By Sasha Nasir

On a cold, gloomy day last fall, I found myself beaming with pride while sitting in a pile of bras and other feminine hygiene products on the front lawn of the UC Santa Barbara student resource building.

 A Phi Alpha Delta member pets a dog at a student’s home in Isla Vista while getting donations ready for drop-off after the "UndAWARE" event.

A Phi Alpha Delta member pets a dog at a student’s home in Isla Vista while getting donations ready for drop-off after the "UndAWARE" event.

That day, "UndAWARE", my co-ed fraternity’s first personal hygiene product drive for homeless women had turned out to be extremely successful. Now, we are doing it again this Wednesday, May 30.

When I joined Phi Alpha Delta (PAD) co-ed pre-law fraternity, I had no idea that I would also go on to become the community service chair and, with the help of a committee, plan a philanthropic event like this one for our organization.

After some brainstorming and research, we came up with the name “UndAWARE.”  Bras, panties, pads and tampons are basic human necessities, yet they are the items least donated to women’s shelters. Often, homeless women have to make a choice between paying for meals or buying a box of tampons each month. Furthermore, wearing the same undergarments for extended periods of time can lead to serious health problems.

Our event meant setting up a booth where students could come and donate new underwear and boxes of feminine hygiene products. These items would then be delivered to the Santa Barbara Rescue Mission women’s shelter. To make the event interactive, we included a card-making station where students could write words of inspiration for the women residing at the shelter.

Even though I was really excited about this event, I was also extremely nervous. Not only does the success of an event like this require a lot of planning and a fair amount of publicity, the private and unusual nature of such an event could keep some students from openly participating.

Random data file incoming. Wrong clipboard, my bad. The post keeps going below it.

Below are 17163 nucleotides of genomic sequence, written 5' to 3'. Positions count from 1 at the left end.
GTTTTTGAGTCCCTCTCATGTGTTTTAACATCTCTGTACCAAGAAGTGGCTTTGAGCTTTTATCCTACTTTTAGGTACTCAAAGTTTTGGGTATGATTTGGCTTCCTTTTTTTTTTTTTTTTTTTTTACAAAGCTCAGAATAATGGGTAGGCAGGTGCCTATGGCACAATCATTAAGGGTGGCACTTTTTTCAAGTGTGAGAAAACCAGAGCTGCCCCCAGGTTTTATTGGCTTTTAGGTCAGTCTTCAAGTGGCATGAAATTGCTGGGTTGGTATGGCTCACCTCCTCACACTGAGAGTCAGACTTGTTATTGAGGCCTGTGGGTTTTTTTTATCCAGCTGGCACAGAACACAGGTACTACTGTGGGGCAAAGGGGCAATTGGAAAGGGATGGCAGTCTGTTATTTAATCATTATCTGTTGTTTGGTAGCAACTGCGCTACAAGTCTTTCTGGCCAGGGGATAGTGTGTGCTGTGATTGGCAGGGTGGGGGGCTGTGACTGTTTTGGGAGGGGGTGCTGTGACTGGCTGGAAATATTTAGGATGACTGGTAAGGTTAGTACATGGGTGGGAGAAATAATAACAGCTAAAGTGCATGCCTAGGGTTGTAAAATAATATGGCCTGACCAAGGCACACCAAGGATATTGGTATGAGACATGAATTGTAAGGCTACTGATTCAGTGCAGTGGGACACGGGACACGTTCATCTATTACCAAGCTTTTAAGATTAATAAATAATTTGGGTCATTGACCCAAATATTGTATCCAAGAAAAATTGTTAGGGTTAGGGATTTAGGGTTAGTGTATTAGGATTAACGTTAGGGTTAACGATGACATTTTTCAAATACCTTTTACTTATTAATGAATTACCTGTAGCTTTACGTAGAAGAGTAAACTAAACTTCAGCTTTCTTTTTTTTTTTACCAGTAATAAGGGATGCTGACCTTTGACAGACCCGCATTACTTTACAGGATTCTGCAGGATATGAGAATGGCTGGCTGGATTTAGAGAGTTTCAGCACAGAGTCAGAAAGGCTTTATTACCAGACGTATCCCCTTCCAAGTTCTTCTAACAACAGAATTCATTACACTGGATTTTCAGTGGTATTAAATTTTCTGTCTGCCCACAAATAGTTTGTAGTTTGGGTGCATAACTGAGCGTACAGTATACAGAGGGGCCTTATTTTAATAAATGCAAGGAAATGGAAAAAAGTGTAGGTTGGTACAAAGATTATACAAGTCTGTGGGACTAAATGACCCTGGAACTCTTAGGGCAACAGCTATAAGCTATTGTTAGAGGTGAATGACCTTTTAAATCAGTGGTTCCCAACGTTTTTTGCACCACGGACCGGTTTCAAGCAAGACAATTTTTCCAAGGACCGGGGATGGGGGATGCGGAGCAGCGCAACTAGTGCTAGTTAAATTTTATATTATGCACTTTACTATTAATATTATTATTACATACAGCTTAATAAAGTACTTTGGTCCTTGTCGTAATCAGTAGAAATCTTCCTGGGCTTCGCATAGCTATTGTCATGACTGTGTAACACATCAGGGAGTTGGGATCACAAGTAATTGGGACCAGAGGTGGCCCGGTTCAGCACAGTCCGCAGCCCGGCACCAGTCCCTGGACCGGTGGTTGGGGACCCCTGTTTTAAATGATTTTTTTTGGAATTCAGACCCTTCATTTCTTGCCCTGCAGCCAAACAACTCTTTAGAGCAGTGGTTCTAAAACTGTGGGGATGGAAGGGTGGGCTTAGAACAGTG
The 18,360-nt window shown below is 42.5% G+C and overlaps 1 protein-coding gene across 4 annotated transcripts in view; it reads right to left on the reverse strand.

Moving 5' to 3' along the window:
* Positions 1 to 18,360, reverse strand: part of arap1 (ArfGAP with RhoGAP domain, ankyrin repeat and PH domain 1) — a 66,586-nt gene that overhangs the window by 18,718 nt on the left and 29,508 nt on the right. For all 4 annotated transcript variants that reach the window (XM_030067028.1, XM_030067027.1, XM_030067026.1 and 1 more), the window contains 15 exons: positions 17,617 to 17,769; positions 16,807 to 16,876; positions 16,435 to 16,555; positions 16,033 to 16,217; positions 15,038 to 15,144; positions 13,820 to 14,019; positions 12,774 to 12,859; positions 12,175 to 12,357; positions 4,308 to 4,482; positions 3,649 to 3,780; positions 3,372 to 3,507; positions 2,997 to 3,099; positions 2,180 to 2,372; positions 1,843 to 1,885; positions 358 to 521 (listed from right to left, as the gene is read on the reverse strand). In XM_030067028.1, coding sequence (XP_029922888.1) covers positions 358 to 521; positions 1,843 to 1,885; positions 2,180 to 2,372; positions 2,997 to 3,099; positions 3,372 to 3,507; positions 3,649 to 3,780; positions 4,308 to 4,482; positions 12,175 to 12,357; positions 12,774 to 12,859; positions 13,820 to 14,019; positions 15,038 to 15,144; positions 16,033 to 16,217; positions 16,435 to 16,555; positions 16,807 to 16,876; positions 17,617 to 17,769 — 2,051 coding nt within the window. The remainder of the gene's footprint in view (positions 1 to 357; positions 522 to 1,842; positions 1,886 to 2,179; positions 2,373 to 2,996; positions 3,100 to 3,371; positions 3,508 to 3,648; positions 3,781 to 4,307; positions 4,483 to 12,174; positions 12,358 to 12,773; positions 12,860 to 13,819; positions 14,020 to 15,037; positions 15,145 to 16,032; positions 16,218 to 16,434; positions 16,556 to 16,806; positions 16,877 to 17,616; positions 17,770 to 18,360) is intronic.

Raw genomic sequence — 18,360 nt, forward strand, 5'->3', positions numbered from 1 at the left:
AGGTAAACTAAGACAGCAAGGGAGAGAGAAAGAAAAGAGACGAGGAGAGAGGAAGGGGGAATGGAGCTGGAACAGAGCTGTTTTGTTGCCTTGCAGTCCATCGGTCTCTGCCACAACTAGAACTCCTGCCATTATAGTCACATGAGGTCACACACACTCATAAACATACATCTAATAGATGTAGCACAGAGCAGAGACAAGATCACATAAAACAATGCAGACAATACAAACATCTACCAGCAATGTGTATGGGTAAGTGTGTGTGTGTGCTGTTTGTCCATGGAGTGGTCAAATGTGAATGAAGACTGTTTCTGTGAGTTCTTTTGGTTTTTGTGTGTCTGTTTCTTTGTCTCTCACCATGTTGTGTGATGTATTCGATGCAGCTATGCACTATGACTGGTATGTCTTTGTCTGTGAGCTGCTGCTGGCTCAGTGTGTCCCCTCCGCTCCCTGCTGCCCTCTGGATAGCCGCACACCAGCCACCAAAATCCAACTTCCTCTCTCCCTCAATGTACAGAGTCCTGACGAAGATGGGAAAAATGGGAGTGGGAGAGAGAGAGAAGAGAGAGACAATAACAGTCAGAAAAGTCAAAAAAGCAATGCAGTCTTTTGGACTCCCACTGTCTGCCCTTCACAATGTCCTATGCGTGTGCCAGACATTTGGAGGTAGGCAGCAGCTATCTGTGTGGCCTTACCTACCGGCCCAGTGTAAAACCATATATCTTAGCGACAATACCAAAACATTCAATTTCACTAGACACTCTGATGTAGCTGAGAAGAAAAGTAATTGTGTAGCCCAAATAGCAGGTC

I knew that there was no way for me to execute this event successfully unless I got help. When I discussed this with my peers, I noticed that even though the men in our fraternity were very supportive, they struggled to look me in the eyes when I said the words “pads” or “tampons.” Female hygiene products are used by a large majority of women, but we still shy away from talking about women’s health and hygiene products openly. This event was a chance to finally break taboos and erase stigma about pads and tampons, especially with men on campus. While we were planning the event, slowly but surely, the men in our fraternity started to feel more comfortable.

 Members of Phi Alpha Delta enthusiastically attended the event and made cards for women at the Santa Barbara Rescue Mission shelter.

Members of Phi Alpha Delta enthusiastically attended the event and made cards for women at the Santa Barbara Rescue Mission shelter.

On the actual day of the event, everyone from Phi Alpha Delta who had offered to support us showed up and was ready to help. We set up our table and within minutes, we had people making the first batch of cards. Members of the various sororities on campus also showed up to donate. By the end of the event, we had collected 154 boxes of pads and tampons, 20 packs of brand new underwear, and 20 bras. We also collected upwards of $200 in cash.

Still, most of these donations and most of the cards that were made that day came from female students. Because of the nature of the event, many men on campus passed by us without stopping or dismissed us when we tried to grab their attention. By making this a bi-annual event, Phi Alpha Delta is working to erase this stigma and move towards a more tolerant, open and understanding society at UCSB.

Sasha Nasir is a third-year student at UC Santa Barbara, majoring in Feminist Studies. She is currently an editorial intern for the UCSB Humanities and Fine Arts Division. 

 We were all smiles  - men and women - when  donations of feminine products started pouring in for the event.

We were all smiles  - men and women - when  donations of feminine products started pouring in for the event.